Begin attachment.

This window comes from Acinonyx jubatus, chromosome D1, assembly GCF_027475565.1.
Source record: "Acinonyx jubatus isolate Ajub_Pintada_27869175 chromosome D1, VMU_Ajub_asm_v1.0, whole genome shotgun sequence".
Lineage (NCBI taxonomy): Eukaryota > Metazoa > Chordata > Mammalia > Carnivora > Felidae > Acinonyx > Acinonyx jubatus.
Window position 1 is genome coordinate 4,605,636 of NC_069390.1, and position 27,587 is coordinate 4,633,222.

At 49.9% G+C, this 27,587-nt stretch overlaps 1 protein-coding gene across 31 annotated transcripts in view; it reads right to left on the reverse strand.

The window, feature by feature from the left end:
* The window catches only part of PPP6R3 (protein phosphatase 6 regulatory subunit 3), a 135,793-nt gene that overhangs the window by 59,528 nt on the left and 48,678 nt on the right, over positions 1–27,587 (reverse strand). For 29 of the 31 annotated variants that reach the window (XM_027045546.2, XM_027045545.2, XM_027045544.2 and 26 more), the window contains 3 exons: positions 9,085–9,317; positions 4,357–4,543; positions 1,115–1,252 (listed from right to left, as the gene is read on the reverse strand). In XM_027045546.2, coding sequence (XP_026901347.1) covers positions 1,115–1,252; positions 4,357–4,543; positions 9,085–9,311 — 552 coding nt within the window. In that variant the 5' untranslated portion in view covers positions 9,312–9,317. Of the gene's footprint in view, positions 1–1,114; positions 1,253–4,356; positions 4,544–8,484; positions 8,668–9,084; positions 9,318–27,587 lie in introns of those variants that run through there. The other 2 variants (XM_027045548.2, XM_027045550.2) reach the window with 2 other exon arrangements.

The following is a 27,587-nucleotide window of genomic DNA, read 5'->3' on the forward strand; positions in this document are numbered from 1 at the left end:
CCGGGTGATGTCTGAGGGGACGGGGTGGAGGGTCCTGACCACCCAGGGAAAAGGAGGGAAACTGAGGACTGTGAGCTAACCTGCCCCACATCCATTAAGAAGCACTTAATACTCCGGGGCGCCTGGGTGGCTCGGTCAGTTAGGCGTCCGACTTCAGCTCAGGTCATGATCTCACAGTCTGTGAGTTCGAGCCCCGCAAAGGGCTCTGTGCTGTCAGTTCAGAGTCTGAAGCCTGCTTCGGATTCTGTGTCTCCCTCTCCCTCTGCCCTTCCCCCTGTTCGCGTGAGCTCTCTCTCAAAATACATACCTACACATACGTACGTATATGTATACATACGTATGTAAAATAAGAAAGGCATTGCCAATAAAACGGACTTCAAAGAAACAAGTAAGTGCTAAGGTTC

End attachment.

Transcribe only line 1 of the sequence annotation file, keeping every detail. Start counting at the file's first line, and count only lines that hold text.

This window comes from Acinonyx jubatus, chromosome D1, assembly GCF_027475565.1.